Anne




                    ________________________________
                    From: Jean DAndrea <snakesmum@...>
                    To: australianherps@yahoogroups.com
                    Sent: Friday, 3 July, 2009 12:44:47 PM
                    Subject: Re: [australianherps] One more reason against exotics?






                    --- On Thu, 2/7/09, stephen.weir@ csiro.au <stephen.weir@ csiro.au> wrote:

                    Hi Steve,

                    Agree it's another argument against exotics.  
                    I blame the parents for the snake's escape - they should have made
                    sure it was secure in it's cage, and that if it did get out, it couldn't
                    get into the child's room

                    Now the snake, and the parents, are suffering, all from a preventable
                    incident.  

                    I hope the snake survives.

                    Jean











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                  • tye purnell
                    It is always going to be dangerous to keep large pythons, our olive pythons for example are capable of growing larger than 2.5 meters and could easily kill an
                    Message 9 of 13 , Jul 9, 2009
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                      It is always going to be dangerous to keep large pythons, our olive pythons for example
                      are capable of growing larger than 2.5 meters and could easily kill an infant. it was only a few years ago that and Australian man was killed by his scrub python. this side of the story is a real reality check for keepers.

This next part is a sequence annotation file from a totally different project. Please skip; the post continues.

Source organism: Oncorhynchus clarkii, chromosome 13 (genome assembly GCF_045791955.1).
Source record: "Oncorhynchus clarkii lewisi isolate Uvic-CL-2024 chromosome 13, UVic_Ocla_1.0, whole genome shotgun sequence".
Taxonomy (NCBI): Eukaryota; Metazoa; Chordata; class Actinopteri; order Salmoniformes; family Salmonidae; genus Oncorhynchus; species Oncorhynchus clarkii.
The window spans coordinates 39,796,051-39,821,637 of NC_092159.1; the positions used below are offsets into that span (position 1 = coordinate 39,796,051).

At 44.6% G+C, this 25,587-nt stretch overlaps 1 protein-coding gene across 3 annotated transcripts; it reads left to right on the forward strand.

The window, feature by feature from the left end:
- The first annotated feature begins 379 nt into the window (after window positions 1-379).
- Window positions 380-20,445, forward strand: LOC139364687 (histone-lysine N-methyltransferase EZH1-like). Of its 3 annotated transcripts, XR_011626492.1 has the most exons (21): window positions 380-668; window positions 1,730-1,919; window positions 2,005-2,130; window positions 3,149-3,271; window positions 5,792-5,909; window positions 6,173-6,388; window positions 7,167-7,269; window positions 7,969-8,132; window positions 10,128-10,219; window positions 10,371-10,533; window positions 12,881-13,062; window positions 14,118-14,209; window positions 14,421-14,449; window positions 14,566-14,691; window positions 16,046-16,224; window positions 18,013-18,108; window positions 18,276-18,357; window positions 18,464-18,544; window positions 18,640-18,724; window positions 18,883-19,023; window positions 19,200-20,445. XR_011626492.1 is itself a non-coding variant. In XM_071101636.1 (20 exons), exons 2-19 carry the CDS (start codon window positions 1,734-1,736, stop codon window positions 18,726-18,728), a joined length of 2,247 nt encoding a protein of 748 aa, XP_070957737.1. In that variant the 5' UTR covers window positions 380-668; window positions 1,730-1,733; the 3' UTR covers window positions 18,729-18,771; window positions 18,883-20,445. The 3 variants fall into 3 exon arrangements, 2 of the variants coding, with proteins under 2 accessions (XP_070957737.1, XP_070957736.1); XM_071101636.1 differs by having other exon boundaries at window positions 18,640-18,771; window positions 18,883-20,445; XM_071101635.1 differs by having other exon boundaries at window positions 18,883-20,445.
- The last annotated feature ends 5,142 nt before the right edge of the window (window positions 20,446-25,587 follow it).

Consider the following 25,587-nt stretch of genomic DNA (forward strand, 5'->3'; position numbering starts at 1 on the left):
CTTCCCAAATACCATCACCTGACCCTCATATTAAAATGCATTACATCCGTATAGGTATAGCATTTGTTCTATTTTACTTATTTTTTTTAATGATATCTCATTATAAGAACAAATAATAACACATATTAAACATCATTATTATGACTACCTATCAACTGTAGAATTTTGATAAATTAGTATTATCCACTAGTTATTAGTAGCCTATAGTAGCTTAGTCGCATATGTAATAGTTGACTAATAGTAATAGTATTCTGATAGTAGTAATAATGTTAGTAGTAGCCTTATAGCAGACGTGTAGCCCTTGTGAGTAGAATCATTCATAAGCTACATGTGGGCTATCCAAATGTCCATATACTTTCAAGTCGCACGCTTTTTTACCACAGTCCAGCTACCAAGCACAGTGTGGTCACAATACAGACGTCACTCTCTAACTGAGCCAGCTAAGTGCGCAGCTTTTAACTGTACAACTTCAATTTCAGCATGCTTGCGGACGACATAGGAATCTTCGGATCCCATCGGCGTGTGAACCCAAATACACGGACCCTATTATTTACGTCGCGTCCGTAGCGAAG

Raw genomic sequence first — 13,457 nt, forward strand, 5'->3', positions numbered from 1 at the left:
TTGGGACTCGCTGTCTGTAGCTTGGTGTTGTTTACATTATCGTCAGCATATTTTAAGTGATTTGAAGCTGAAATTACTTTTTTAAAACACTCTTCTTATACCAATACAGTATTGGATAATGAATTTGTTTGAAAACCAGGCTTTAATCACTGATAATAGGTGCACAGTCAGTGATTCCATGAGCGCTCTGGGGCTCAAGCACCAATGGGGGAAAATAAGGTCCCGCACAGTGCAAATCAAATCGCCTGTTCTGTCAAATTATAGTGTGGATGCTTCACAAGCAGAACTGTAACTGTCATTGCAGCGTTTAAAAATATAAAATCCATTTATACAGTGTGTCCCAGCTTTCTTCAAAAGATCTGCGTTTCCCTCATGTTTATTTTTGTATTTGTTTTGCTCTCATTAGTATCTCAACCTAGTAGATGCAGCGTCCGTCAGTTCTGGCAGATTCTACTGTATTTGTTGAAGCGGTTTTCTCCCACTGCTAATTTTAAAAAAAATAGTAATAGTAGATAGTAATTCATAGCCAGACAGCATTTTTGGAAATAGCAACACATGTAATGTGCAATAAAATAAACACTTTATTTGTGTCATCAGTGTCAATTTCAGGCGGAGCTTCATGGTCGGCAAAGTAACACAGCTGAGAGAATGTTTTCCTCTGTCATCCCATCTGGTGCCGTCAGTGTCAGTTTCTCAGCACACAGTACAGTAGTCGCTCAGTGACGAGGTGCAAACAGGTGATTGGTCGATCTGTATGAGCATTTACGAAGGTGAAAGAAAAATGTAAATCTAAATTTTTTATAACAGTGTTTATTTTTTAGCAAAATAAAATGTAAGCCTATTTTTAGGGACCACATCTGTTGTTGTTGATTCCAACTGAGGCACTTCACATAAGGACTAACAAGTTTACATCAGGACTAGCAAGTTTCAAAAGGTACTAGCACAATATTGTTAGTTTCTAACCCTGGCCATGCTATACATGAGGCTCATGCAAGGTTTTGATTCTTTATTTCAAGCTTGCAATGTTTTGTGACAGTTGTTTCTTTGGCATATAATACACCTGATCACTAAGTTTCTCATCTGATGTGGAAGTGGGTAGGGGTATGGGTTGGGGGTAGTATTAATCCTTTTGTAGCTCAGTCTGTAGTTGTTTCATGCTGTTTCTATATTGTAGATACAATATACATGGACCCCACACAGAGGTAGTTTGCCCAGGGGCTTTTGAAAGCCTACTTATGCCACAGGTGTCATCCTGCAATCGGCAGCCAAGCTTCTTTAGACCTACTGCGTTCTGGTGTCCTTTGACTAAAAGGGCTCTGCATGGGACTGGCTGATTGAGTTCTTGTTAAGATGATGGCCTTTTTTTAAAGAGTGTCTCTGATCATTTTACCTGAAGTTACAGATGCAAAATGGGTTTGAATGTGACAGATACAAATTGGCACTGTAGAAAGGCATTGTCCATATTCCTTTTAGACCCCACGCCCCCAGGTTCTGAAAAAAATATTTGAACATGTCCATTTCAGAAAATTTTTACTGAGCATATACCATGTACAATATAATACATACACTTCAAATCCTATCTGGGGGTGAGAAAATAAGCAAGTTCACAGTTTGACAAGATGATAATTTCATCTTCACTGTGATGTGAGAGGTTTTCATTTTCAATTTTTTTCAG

The big issue with exotics is given the optunity to be free in our australian environment, some species can be devestating to our native wildlife, corn snakes might sound safe enough but when they become a competitor in the wild with our Broad headed snakes for example, you can be sure that the native species which is very slow to reproduce and is aleady a species with a small population is going to be pushed out.
                       
                        I hope that we keep our laws against exotics for the protection of our own species, it would also be great if NPWS were more on the ball with this subject, I am not sure who is responsible for tracking exotic breeders down but there are plenty out there. I work in a petstore, in the last week alone i have had people buying heat lights to incubate chemeleon eggs, mice for corn snakes and also the cheapest and most inappropriate housing for corn snakes. that is just this past week and there are plenty more stories to tell from the past 2 and a half years.
                       
                      Tye
                       
                       
                       
                      --- On Fri, 3/7/09, John Fowler <rajohn1@...> wrote:


                      From: John Fowler <rajohn1@...>
                      Subject: RE: [australianherps] One more reason against exotics?